One of the darkly beautiful things about L.A. politicians is that they operate so much like the way Kremlin commissars in the Soviet Union did: They don’t give a damn about the public, they do their best to keep the public in the dark and they do whatever is good for them and their pals.
The latest bond issue to support LAUSD’s continuing failure is a case in point. It’s not at all clear how the $3.5 billion (sorry, it’s up to $7 billion now) to be raised by the fifth school bond in 12 years will be spent or what the public benefit will be; deals are being cut in back rooms that the public will never know about and, and apart from the grease typical of all public spending, there’s a provision to enrich certain LAUSD employees.
Buried in the 144 pages of the proposed bond and supporting documentation is a provision that requires that all staff in the Facilities Division, including the extensive support staff, meet professional standards for major construction projects.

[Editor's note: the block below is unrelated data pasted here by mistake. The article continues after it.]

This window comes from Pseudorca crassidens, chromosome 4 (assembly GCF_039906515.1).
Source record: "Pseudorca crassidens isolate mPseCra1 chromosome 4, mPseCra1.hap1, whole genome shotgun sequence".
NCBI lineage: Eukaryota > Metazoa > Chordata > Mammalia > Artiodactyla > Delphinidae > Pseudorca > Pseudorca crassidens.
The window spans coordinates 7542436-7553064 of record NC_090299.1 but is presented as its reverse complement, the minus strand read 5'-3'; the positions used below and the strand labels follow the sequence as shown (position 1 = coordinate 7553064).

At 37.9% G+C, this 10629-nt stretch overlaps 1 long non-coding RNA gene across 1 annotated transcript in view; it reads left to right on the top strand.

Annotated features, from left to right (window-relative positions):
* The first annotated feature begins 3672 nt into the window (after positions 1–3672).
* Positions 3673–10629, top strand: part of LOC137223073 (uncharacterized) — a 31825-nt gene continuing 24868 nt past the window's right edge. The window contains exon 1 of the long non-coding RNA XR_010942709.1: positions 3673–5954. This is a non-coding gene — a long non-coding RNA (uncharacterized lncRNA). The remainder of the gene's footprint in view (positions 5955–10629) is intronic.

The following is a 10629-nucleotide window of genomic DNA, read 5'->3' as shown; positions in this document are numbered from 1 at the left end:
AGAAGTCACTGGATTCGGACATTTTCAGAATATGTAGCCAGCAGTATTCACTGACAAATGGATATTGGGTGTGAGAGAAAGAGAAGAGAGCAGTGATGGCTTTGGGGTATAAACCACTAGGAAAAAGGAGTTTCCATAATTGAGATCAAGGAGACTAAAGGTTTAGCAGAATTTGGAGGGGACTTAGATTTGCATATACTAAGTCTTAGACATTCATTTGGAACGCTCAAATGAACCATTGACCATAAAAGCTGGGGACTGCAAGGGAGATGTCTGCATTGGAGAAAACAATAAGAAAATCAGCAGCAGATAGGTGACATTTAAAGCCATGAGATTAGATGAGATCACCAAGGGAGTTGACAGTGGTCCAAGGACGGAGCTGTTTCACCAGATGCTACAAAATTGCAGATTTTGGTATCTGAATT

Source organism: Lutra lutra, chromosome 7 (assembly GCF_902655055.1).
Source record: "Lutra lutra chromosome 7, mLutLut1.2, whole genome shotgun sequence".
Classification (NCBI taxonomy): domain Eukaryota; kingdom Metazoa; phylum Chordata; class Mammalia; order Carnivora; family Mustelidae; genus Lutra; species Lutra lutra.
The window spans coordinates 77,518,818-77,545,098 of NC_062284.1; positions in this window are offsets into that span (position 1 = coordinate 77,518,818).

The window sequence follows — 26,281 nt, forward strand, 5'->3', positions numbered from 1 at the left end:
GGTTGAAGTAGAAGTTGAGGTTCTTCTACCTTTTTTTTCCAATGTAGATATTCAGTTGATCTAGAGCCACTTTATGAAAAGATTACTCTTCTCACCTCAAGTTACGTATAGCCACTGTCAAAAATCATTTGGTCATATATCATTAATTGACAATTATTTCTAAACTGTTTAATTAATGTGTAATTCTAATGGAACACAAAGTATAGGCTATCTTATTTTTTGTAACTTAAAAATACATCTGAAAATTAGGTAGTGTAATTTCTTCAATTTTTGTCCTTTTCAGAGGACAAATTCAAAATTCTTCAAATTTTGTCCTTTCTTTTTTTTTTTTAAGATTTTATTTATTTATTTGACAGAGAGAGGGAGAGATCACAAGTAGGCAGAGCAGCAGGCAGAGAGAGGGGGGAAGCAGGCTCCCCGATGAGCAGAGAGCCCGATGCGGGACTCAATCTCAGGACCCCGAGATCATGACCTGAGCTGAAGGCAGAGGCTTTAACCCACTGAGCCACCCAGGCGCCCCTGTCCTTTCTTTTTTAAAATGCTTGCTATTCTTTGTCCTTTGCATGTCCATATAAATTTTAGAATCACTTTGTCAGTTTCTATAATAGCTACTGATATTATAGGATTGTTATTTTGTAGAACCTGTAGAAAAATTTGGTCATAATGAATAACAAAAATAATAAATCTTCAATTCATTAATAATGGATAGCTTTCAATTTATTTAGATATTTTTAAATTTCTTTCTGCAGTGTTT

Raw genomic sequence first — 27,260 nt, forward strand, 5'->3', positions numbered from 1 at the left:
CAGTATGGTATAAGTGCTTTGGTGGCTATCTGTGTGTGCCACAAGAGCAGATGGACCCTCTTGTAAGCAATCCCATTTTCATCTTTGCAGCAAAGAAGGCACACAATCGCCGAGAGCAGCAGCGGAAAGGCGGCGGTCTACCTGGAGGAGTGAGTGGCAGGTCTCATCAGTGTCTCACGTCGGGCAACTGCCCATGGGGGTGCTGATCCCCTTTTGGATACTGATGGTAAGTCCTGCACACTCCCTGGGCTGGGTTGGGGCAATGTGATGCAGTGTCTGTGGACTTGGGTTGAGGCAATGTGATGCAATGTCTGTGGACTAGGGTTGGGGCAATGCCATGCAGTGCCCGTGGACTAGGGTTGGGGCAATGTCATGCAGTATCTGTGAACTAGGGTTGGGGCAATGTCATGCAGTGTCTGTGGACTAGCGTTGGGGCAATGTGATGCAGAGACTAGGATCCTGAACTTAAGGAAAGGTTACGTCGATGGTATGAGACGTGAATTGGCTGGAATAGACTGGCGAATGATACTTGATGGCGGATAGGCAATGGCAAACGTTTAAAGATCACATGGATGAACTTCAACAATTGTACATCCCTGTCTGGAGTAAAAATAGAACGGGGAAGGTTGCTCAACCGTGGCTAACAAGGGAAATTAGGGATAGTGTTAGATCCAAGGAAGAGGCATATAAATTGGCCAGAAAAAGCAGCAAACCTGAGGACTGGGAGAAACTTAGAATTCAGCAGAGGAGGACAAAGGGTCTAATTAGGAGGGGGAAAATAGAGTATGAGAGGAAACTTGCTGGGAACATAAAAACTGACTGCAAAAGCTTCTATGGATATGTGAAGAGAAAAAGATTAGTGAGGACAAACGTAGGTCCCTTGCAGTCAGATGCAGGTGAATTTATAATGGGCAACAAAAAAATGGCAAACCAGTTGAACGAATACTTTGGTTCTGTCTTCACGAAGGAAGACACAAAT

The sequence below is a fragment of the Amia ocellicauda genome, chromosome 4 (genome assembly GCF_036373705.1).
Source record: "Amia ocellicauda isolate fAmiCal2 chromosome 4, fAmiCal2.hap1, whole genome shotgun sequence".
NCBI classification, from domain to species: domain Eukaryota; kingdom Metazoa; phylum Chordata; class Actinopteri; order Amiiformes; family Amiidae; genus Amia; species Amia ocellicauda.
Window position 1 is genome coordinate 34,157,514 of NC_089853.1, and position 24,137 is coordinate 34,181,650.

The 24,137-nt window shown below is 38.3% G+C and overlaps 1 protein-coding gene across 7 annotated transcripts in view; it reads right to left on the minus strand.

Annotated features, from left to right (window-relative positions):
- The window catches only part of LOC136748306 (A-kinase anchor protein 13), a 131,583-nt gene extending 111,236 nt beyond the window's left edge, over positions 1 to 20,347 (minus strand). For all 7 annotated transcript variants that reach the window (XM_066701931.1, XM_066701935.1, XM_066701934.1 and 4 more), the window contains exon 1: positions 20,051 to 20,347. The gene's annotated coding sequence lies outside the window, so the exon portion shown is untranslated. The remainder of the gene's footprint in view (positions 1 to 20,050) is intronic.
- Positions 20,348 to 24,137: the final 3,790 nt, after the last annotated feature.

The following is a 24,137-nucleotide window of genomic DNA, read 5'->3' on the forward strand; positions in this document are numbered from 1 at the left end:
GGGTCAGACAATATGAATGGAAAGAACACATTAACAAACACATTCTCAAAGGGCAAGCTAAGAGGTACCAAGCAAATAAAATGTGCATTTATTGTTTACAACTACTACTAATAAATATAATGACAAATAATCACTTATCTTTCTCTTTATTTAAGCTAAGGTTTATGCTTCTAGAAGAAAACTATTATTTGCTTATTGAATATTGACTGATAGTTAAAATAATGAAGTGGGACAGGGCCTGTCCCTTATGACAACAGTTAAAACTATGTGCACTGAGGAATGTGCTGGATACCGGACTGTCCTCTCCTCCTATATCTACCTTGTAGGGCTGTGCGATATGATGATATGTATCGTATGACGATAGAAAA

On its face, that is a reasonable requirement although how such standards are measured can be a pretty subjective thing and private sector workers don’t get the same level of benefits as public sector employees and surely don’t have the same total protection against job loss.
Here’s the kicker: The bond proposal contains a provision that requires that every two years the district needs to conduct “a survey of compensation of major construction programs and managers of major public and private facilities in comparable locations across the United States in public and private sectors, and the Board shall make a finding that managers are being compensated at a level that will be competitive in the marketplace…”
In other words, voters who only want their own kids and the kids of others to get a decent education in decent facilities are being asked to write a blank check for LAUSD to pack in as many people as officials want into the Facilities Division and pay them whatever they want.
I know it’s picky to complain about a few million here and there when they’ve already spent $20 to $30 billion dollars building failing and dysfunctional schools that now need billions more to break them into manageable pieces.
But I can’t help myself. I voted for the last four bond issues hoping that somehow if we throw enough money at the problem, things will get better, that 700,000 other kids will come out of LAUSD with “comparable” educations and opportunities as my son did.
But my hopes were unfounded and I don”t know why this bond issue will make any difference at all in the dropout rate, the gang problem or the outcomes of the students.